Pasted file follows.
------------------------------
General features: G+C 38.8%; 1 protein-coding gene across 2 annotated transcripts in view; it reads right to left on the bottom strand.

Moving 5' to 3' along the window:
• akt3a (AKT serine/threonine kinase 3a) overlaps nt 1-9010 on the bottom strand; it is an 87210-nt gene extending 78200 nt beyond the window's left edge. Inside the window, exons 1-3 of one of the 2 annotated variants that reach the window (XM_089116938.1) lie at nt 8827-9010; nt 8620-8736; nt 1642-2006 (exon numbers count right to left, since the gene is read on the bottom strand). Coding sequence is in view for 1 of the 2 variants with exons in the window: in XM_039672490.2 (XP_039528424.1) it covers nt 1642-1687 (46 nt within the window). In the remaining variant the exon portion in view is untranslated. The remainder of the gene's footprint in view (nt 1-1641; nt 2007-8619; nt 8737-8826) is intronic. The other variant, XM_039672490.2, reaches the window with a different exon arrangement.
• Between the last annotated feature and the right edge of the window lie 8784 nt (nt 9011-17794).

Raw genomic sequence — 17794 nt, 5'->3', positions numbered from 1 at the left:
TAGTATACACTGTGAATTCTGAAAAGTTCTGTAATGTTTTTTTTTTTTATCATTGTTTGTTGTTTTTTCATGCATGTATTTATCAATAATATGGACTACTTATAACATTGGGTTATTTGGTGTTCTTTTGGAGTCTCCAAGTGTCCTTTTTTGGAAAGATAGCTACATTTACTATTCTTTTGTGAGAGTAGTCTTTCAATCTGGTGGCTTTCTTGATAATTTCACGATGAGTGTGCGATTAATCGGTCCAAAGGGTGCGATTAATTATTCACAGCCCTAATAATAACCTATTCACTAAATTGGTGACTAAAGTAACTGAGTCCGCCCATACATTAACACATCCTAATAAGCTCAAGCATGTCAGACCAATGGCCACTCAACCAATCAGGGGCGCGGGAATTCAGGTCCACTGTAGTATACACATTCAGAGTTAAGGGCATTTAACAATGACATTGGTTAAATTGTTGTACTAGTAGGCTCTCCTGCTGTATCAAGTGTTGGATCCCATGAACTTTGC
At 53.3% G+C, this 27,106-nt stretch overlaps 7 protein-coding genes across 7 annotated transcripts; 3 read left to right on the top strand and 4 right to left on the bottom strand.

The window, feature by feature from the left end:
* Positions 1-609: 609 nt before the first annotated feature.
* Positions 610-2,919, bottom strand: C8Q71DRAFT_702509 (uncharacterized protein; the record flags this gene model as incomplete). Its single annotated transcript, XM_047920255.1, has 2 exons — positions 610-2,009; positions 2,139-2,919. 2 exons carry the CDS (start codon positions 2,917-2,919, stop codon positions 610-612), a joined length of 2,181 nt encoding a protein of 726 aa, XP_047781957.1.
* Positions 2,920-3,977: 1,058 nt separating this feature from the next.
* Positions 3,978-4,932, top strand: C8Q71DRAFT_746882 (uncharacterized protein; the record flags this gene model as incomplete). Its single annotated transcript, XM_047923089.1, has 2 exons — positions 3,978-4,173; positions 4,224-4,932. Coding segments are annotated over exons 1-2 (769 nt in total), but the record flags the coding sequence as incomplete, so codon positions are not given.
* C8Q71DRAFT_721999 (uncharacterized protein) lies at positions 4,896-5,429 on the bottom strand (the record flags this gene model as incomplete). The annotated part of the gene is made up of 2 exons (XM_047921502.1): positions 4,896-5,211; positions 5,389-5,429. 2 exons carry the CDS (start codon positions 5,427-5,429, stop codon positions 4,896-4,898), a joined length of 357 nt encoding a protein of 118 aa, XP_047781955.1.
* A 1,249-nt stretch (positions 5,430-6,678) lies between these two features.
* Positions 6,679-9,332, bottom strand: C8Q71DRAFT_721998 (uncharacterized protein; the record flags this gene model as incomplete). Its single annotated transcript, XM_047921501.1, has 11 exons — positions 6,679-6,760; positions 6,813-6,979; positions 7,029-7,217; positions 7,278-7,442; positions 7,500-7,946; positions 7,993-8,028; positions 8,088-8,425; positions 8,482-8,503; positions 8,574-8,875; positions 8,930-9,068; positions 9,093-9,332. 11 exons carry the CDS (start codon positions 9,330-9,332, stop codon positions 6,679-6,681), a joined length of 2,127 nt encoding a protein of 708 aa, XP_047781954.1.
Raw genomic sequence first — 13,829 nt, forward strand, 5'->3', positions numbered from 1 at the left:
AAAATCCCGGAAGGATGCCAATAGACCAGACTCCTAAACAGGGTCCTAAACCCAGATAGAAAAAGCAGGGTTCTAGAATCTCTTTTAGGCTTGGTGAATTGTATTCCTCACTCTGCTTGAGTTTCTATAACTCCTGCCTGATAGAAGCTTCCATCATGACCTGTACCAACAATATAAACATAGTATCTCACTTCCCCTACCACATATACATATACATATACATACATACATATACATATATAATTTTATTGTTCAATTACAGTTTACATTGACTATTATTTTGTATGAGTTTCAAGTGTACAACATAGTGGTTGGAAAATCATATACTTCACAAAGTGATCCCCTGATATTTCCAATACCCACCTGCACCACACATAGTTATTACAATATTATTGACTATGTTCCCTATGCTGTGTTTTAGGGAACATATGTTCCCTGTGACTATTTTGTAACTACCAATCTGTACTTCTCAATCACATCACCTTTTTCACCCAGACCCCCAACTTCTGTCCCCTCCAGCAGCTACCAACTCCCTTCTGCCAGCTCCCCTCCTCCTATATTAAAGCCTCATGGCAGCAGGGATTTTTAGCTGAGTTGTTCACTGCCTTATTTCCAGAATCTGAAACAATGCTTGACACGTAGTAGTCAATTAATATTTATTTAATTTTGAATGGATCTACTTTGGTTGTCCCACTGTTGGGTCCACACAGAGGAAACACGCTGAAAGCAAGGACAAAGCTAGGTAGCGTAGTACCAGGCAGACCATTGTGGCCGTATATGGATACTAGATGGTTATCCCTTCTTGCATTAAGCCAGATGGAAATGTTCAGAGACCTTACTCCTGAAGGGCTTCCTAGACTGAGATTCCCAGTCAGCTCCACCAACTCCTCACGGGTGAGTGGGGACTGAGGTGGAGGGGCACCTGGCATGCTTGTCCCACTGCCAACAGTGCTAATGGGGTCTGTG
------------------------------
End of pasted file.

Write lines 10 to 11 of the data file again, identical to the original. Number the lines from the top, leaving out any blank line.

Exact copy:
* Positions 610-2,919, bottom strand: C8Q71DRAFT_702509 (uncharacterized protein; the record flags this gene model as incomplete). Its single annotated transcript, XM_047920255.1, has 2 exons — positions 610-2,009; positions 2,139-2,919. 2 exons carry the CDS (start codon positions 2,917-2,919, stop codon positions 610-612), a joined length of 2,181 nt encoding a protein of 726 aa, XP_047781957.1.
* Positions 2,920-3,977: 1,058 nt separating this feature from the next.